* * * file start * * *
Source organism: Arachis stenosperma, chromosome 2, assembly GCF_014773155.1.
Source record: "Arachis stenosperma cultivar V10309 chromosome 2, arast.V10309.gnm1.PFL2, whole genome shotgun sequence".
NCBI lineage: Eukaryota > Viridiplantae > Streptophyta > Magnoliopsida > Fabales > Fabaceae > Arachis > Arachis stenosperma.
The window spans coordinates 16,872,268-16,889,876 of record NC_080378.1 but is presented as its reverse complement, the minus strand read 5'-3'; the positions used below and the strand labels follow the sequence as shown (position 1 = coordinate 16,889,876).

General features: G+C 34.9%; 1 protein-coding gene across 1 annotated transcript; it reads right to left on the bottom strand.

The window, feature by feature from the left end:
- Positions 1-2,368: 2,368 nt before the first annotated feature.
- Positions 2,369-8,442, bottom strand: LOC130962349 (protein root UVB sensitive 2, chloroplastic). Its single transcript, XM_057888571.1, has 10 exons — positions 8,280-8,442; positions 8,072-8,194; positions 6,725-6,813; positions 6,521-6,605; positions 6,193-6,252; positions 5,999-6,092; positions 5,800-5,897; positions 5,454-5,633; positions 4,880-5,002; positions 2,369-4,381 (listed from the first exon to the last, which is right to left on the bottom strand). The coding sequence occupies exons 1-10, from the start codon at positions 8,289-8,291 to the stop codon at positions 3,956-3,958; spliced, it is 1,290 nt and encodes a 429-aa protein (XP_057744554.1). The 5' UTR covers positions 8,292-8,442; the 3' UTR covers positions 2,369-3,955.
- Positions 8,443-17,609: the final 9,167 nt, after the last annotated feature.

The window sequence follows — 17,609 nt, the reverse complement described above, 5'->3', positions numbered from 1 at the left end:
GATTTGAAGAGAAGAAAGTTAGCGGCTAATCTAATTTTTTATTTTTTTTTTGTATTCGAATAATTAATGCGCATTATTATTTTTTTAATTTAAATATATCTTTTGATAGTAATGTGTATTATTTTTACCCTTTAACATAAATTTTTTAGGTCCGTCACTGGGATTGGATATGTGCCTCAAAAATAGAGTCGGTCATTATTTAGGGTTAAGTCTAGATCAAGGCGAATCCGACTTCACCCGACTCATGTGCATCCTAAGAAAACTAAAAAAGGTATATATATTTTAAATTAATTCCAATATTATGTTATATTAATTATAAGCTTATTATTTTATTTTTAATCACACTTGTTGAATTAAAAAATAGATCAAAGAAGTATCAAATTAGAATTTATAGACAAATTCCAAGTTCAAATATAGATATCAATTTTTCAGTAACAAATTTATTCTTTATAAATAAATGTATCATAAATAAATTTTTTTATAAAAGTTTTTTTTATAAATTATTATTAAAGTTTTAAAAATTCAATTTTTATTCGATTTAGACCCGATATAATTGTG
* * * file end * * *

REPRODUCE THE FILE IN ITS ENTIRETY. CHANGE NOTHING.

Source organism: Arachis stenosperma, chromosome 2, assembly GCF_014773155.1.
Source record: "Arachis stenosperma cultivar V10309 chromosome 2, arast.V10309.gnm1.PFL2, whole genome shotgun sequence".
NCBI lineage: Eukaryota > Viridiplantae > Streptophyta > Magnoliopsida > Fabales > Fabaceae > Arachis > Arachis stenosperma.
The window spans coordinates 16,872,268-16,889,876 of record NC_080378.1 but is presented as its reverse complement, the minus strand read 5'-3'; the positions used below and the strand labels follow the sequence as shown (position 1 = coordinate 16,889,876).

General features: G+C 34.9%; 1 protein-coding gene across 1 annotated transcript; it reads right to left on the bottom strand.

The window, feature by feature from the left end:
- Positions 1-2,368: 2,368 nt before the first annotated feature.
- Positions 2,369-8,442, bottom strand: LOC130962349 (protein root UVB sensitive 2, chloroplastic). Its single transcript, XM_057888571.1, has 10 exons — positions 8,280-8,442; positions 8,072-8,194; positions 6,725-6,813; positions 6,521-6,605; positions 6,193-6,252; positions 5,999-6,092; positions 5,800-5,897; positions 5,454-5,633; positions 4,880-5,002; positions 2,369-4,381 (listed from the first exon to the last, which is right to left on the bottom strand). The coding sequence occupies exons 1-10, from the start codon at positions 8,289-8,291 to the stop codon at positions 3,956-3,958; spliced, it is 1,290 nt and encodes a 429-aa protein (XP_057744554.1). The 5' UTR covers positions 8,292-8,442; the 3' UTR covers positions 2,369-3,955.
- Positions 8,443-17,609: the final 9,167 nt, after the last annotated feature.

The window sequence follows — 17,609 nt, the reverse complement described above, 5'->3', positions numbered from 1 at the left end:
GATTTGAAGAGAAGAAAGTTAGCGGCTAATCTAATTTTTTATTTTTTTTTTGTATTCGAATAATTAATGCGCATTATTATTTTTTTAATTTAAATATATCTTTTGATAGTAATGTGTATTATTTTTACCCTTTAACATAAATTTTTTAGGTCCGTCACTGGGATTGGATATGTGCCTCAAAAATAGAGTCGGTCATTATTTAGGGTTAAGTCTAGATCAAGGCGAATCCGACTTCACCCGACTCATGTGCATCCTAAGAAAACTAAAAAAGGTATATATATTTTAAATTAATTCCAATATTATGTTATATTAATTATAAGCTTATTATTTTATTTTTAATCACACTTGTTGAATTAAAAAATAGATCAAAGAAGTATCAAATTAGAATTTATAGACAAATTCCAAGTTCAAATATAGATATCAATTTTTCAGTAACAAATTTATTCTTTATAAATAAATGTATCATAAATAAATTTTTTTATAAAAGTTTTTTTTATAAATTATTATTAAAGTTTTAAAAATTCAATTTTTATTCGATTTAGACCCGATATAATTGTG